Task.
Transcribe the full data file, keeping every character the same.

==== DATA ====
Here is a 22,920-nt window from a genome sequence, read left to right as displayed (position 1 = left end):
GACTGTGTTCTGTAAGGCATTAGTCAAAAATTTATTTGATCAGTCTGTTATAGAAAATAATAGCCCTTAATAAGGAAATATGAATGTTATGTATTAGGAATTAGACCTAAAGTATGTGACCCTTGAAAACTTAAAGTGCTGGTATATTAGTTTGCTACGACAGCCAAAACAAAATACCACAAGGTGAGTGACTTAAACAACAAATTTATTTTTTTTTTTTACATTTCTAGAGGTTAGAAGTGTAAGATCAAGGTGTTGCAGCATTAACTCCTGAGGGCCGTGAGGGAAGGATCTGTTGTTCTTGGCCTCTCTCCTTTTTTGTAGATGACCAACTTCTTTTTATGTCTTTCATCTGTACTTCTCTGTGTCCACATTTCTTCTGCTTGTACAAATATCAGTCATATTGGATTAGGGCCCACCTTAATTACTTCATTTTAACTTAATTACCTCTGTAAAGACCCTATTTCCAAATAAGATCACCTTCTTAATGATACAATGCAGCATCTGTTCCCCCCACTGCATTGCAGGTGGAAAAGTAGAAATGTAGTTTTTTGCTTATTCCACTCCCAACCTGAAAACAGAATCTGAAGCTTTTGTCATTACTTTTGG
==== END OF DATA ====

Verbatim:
Here is a 22,920-nt window from a genome sequence, read left to right as displayed (position 1 = left end):
GACTGTGTTCTGTAAGGCATTAGTCAAAAATTTATTTGATCAGTCTGTTATAGAAAATAATAGCCCTTAATAAGGAAATATGAATGTTATGTATTAGGAATTAGACCTAAAGTATGTGACCCTTGAAAACTTAAAGTGCTGGTATATTAGTTTGCTACGACAGCCAAAACAAAATACCACAAGGTGAGTGACTTAAACAACAAATTTATTTTTTTTTTTTACATTTCTAGAGGTTAGAAGTGTAAGATCAAGGTGTTGCAGCATTAACTCCTGAGGGCCGTGAGGGAAGGATCTGTTGTTCTTGGCCTCTCTCCTTTTTTGTAGATGACCAACTTCTTTTTATGTCTTTCATCTGTACTTCTCTGTGTCCACATTTCTTCTGCTTGTACAAATATCAGTCATATTGGATTAGGGCCCACCTTAATTACTTCATTTTAACTTAATTACCTCTGTAAAGACCCTATTTCCAAATAAGATCACCTTCTTAATGATACAATGCAGCATCTGTTCCCCCCACTGCATTGCAGGTGGAAAAGTAGAAATGTAGTTTTTTGCTTATTCCACTCCCAACCTGAAAACAGAATCTGAAGCTTTTGTCATTACTTTTGG